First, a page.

The experience is immersive too. I was trying to play out the scenarios along with the characters, working through the implications of messing with the past. But I was helpless, as the characters are, when the best laid plans fail.
Many stories falter or stumble in the third act, but Recursion shines, bringing our protagonists through harrowing trials and never taking the easy way out. This story is extremely good and could sit firmly in a top 10 list of time travel stories in any media.
Ok, this was a welcome distraction and promising introduction to a great character, the murderbot.
This is a novella that goes by fast and has echoes of Alien and Lost in Space. The action is brief but highly entertaining (“This is how we fight: throw ourselves at each other and see whose parts give out first.”) and the story spends its time letting us get to know this cyborg killing machine from a first-person perspective (It’s called the Murderbot Diaries). Saying anything about murderbot or its personality would be spoiling about 80% of the fun.
The story generally is about murderbot’s perception of humans and what it wants for itself. The story hinges on you caring about murderbot, which it succeeds in, with wry humor, inner monologues that are laugh-out-loud, and the portrayal of the bot’s progression toward trusting the humans.
It’s all too brief and the ending is just satisfactory for me. I loved how murderbot shined as the hero but the last major action scene felt clipped as the reader moves to the feel-good end. But I’m looking forward to more of this character in the next adventure.
A story about a bot that is about as shy as the most introverted human, loves its day-time TV shows, and is indifferent to its job (the Company buys the cheapest parts, and it makes for crappy working conditions). I got to say, this was the last thing I was expecting from this story, but it’s hilarious.
The humor: “Yes, talk to Murderbot about its feelings. The idea was so painful I dropped to 97 percent efficiency. I’d rather climb back into Hostile One’s mouth.”
The pathos: “Maybe this was how murderbots died. You lose function, go offline, but parts of you keep working, organic pieces kept alive by the fading energy in your power cells.”
The action: The above quote about running into battle and see who gets shots up the most and fails first.
The drama: “You have to kill me.” (tear jerker).
Making a friend: “My insides melted. That’s the only way I could describe it. After a minute, when I had my expression under control, I cleared the face plate and had it and the helmet fold back into my armor.”
Being a badass: “You used combat overrride modules to make the DeltFall SecUnits behave like rogues. If you think a real rogue SecUnit still has to answer your questions, the next few minutes are going to be an education for you.”
I loved the ‘moment’ when the humans have to figure out why Deltfall is all dead, and if they can trust their murderbot, who they now realize has been a hacked bot with free will the whole time. Murderbot leaps off the bed and grabs the augmented human by the throat. Hubsystem had lied to the humans and said murderbot was immobilized, but it wasn’t and it still chose not to hurt them (aside from this little demonstration for the one guy it didn’t like.)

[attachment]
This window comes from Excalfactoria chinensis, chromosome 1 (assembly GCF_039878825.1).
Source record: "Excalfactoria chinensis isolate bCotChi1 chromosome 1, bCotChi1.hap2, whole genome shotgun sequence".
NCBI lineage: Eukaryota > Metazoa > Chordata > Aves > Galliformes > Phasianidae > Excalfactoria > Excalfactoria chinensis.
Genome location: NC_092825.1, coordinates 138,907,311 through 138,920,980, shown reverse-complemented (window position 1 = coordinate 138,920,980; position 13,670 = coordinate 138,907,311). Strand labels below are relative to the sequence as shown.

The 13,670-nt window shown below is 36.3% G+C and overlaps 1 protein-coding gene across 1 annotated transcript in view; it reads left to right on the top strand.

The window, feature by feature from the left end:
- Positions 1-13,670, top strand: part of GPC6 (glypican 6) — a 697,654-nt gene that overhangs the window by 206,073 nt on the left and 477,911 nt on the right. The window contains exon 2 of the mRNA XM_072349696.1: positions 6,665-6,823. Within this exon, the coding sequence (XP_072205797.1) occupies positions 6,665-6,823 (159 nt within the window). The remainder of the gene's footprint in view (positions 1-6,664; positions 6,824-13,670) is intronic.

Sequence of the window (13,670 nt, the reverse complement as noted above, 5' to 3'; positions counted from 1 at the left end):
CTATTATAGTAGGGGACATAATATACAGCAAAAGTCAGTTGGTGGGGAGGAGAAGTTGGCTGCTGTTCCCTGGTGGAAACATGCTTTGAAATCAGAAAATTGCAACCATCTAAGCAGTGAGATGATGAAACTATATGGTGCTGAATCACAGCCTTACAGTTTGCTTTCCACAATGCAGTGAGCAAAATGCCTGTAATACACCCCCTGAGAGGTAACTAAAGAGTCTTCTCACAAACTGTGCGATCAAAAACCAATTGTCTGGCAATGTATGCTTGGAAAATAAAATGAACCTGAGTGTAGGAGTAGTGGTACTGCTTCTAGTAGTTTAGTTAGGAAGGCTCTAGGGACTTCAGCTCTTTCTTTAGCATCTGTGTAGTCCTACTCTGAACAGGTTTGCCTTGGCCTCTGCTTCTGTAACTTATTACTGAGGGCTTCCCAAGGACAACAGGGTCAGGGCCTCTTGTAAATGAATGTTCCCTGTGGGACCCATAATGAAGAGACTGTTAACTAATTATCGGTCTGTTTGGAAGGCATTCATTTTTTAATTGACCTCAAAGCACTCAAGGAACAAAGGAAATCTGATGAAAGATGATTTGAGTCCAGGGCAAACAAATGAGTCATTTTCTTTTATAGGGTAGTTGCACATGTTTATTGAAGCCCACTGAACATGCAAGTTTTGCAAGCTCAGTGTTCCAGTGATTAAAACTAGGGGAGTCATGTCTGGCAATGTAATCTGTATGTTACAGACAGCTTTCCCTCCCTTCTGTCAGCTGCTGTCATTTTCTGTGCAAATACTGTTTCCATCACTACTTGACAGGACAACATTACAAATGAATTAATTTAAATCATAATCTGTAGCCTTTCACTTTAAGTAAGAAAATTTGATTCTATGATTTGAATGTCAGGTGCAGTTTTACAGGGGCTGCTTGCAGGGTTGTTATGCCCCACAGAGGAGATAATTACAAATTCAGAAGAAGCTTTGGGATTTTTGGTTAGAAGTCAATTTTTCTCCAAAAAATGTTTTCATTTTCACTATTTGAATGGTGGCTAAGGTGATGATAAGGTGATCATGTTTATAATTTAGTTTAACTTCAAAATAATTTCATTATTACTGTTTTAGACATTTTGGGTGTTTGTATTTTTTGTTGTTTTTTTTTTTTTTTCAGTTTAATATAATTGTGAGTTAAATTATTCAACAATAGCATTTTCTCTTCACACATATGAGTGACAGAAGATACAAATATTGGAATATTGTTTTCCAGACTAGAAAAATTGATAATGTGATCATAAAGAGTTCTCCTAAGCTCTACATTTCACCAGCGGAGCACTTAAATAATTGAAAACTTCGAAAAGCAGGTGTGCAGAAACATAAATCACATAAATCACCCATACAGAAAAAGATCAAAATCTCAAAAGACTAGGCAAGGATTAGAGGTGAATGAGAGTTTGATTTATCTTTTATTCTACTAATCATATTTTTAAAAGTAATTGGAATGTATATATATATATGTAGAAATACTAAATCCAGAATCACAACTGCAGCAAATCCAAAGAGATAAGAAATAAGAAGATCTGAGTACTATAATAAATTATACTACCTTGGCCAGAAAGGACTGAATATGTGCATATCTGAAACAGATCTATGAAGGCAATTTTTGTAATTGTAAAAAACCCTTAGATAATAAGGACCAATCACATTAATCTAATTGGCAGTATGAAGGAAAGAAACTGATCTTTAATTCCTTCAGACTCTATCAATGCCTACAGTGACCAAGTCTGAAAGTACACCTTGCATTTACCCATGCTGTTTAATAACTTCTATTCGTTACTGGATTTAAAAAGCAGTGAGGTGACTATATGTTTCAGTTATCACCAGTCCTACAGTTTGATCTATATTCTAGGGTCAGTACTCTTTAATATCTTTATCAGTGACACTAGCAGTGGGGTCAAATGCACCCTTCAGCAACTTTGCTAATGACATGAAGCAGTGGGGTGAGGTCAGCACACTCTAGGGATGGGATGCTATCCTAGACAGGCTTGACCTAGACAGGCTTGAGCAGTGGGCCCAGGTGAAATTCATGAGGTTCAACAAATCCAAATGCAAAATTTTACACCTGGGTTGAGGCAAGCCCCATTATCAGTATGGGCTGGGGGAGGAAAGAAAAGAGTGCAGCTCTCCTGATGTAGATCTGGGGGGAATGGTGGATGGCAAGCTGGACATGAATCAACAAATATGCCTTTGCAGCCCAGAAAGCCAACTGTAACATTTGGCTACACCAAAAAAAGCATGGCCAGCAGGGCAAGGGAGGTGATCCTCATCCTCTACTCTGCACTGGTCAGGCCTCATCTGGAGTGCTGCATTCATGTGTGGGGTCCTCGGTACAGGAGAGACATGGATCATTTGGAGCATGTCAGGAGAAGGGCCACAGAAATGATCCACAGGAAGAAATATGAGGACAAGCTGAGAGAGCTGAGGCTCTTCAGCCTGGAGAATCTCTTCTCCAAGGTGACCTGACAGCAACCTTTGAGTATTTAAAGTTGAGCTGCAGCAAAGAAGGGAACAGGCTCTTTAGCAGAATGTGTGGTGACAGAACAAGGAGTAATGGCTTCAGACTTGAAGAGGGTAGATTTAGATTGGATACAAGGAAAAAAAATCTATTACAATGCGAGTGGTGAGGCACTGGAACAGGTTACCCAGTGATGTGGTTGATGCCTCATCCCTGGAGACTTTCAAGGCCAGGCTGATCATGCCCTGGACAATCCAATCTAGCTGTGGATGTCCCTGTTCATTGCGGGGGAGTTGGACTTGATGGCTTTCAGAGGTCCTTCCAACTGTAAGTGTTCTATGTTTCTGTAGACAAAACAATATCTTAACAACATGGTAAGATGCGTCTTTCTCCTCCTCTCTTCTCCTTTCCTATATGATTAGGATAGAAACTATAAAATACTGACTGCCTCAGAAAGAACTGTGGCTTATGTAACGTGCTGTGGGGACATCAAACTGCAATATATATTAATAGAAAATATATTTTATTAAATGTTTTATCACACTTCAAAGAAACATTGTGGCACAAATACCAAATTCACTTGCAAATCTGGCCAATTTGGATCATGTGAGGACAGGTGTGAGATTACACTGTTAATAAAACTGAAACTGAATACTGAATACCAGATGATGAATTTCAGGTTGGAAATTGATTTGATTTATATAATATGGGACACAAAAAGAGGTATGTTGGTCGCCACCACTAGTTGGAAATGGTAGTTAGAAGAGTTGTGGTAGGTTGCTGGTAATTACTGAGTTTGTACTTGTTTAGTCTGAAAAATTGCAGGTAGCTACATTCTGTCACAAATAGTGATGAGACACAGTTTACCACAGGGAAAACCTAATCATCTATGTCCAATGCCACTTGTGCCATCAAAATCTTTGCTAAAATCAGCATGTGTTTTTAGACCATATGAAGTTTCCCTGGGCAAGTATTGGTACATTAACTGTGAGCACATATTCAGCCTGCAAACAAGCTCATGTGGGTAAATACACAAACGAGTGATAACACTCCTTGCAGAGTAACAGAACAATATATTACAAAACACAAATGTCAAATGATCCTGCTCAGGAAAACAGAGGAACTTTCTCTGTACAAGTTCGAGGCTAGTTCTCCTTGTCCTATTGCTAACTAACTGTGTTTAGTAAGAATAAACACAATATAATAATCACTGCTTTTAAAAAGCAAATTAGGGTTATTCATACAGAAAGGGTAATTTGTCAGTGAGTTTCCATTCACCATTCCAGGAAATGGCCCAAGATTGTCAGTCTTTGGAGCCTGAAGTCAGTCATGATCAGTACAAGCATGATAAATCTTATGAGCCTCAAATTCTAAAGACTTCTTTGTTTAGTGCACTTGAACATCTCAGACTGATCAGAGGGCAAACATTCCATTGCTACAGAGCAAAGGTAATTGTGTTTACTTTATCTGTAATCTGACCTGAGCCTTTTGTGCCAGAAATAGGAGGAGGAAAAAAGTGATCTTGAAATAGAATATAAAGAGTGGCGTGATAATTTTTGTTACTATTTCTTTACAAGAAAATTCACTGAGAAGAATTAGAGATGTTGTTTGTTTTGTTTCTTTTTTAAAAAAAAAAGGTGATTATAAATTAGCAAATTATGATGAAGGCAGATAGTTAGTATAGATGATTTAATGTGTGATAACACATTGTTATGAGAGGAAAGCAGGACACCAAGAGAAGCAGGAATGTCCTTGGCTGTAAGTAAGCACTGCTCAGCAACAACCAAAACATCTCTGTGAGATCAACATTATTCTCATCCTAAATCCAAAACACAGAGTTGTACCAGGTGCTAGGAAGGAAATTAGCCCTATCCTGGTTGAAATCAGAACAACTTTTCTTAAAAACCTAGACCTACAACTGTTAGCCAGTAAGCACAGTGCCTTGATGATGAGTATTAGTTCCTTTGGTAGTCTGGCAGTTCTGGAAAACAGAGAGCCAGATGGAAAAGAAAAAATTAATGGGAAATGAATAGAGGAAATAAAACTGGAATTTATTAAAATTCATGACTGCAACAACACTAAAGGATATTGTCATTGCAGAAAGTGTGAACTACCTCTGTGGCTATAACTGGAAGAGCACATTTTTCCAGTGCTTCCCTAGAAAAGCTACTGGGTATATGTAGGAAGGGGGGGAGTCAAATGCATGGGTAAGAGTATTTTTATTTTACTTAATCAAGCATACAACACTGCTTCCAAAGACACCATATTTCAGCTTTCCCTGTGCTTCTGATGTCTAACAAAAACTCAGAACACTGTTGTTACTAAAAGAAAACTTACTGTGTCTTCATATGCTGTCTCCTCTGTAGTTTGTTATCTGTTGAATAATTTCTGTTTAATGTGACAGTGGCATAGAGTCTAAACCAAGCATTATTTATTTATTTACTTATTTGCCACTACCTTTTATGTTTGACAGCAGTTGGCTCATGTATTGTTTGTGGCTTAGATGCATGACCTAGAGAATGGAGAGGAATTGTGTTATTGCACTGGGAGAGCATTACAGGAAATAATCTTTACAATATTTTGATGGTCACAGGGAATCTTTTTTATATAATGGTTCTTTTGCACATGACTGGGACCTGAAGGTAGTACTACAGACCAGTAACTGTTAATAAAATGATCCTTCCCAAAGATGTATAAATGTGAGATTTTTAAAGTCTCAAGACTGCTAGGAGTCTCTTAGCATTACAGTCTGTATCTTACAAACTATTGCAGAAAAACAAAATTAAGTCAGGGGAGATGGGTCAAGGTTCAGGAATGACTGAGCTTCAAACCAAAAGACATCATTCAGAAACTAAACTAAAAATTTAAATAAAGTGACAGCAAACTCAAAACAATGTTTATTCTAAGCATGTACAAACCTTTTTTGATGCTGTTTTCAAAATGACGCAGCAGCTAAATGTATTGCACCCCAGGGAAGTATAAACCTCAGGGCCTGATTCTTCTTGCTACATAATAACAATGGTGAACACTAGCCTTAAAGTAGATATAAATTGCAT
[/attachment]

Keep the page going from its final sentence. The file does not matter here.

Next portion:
Yes, I envisioned this bot as a female (even though it’s asexual) and the main reason the story holds up is how humorous the bot is. This is a Hugo- and Nebula-Award winning novella, which I didn’t know going in, and I’d honestly say without the main character being as intriguing as she/it is and the growing connection she has to her clients, the plot would be kind of generic. But that didn’t detract me from being entertained by this neurotic, sometimes heroic, binge-watching little bot.
Click image for interactive version. Most stories are less than an hour, and it’s time well spent for seekers of not just great, but essential speculative fiction.
Exhalation isn’t just a collection of short stories, it’s an experience that you will revisit over and over in your mind. I’m still processing the issues it raises about technology, society, and our collective and individual free will. It’s hard to put into words how profound the ideas, and the execution of those ideas, are.
Again, it’s an experience.
Story collections can sometimes be hit or miss and they are only as strong as their weakest link. There are none here. Ted Chiang wrote the stories in this collection, his second, over the course of almost a decade and a half (2005-2019). They all feel timeless, distinct, and something that is experienced at a personal level.
I’ll argue that these stories do what the best sci-fi should do, and then some. Science fiction allows people to potentially be more open or exposed to ideas that they otherwise wouldn’t be. Exhalation checks that block and then does something even more rare – it gets you thinking about changing your behavior, about being a better citizen of the world, and by doing so, moving the needle in the right direction.
Recreation of the book cover. Click image to interact.